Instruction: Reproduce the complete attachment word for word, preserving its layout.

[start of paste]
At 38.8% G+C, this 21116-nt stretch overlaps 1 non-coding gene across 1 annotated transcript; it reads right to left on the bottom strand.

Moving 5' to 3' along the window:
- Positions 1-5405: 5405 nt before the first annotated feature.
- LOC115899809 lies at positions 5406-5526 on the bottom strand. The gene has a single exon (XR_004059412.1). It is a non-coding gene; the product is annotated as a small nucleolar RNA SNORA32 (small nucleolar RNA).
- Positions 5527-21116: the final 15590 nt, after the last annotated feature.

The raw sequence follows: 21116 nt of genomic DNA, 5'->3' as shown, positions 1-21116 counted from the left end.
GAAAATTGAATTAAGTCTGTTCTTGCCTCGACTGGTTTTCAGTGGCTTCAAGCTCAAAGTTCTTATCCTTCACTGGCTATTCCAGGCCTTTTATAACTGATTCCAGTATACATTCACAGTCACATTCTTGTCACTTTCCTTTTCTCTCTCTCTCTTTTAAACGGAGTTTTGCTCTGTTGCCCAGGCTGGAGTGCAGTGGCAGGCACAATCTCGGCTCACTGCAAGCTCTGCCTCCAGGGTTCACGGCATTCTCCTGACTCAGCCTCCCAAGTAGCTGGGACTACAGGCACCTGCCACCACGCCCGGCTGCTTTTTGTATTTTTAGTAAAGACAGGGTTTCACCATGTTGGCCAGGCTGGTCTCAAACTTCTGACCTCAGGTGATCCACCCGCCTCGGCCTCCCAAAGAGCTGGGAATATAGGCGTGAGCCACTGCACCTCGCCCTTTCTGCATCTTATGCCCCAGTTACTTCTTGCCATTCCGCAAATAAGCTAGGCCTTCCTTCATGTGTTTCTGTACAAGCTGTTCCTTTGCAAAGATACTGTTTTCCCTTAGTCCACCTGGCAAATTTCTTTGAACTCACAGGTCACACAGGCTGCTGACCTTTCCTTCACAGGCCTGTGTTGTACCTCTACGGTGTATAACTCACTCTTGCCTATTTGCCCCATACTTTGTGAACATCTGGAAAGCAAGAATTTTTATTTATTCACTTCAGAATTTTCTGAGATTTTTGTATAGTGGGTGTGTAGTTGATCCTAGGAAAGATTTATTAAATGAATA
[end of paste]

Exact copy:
At 38.8% G+C, this 21116-nt stretch overlaps 1 non-coding gene across 1 annotated transcript; it reads right to left on the bottom strand.

Moving 5' to 3' along the window:
- Positions 1-5405: 5405 nt before the first annotated feature.
- LOC115899809 lies at positions 5406-5526 on the bottom strand. The gene has a single exon (XR_004059412.1). It is a non-coding gene; the product is annotated as a small nucleolar RNA SNORA32 (small nucleolar RNA).
- Positions 5527-21116: the final 15590 nt, after the last annotated feature.

The raw sequence follows: 21116 nt of genomic DNA, 5'->3' as shown, positions 1-21116 counted from the left end.
GAAAATTGAATTAAGTCTGTTCTTGCCTCGACTGGTTTTCAGTGGCTTCAAGCTCAAAGTTCTTATCCTTCACTGGCTATTCCAGGCCTTTTATAACTGATTCCAGTATACATTCACAGTCACATTCTTGTCACTTTCCTTTTCTCTCTCTCTCTTTTAAACGGAGTTTTGCTCTGTTGCCCAGGCTGGAGTGCAGTGGCAGGCACAATCTCGGCTCACTGCAAGCTCTGCCTCCAGGGTTCACGGCATTCTCCTGACTCAGCCTCCCAAGTAGCTGGGACTACAGGCACCTGCCACCACGCCCGGCTGCTTTTTGTATTTTTAGTAAAGACAGGGTTTCACCATGTTGGCCAGGCTGGTCTCAAACTTCTGACCTCAGGTGATCCACCCGCCTCGGCCTCCCAAAGAGCTGGGAATATAGGCGTGAGCCACTGCACCTCGCCCTTTCTGCATCTTATGCCCCAGTTACTTCTTGCCATTCCGCAAATAAGCTAGGCCTTCCTTCATGTGTTTCTGTACAAGCTGTTCCTTTGCAAAGATACTGTTTTCCCTTAGTCCACCTGGCAAATTTCTTTGAACTCACAGGTCACACAGGCTGCTGACCTTTCCTTCACAGGCCTGTGTTGTACCTCTACGGTGTATAACTCACTCTTGCCTATTTGCCCCATACTTTGTGAACATCTGGAAAGCAAGAATTTTTATTTATTCACTTCAGAATTTTCTGAGATTTTTGTATAGTGGGTGTGTAGTTGATCCTAGGAAAGATTTATTAAATGAATA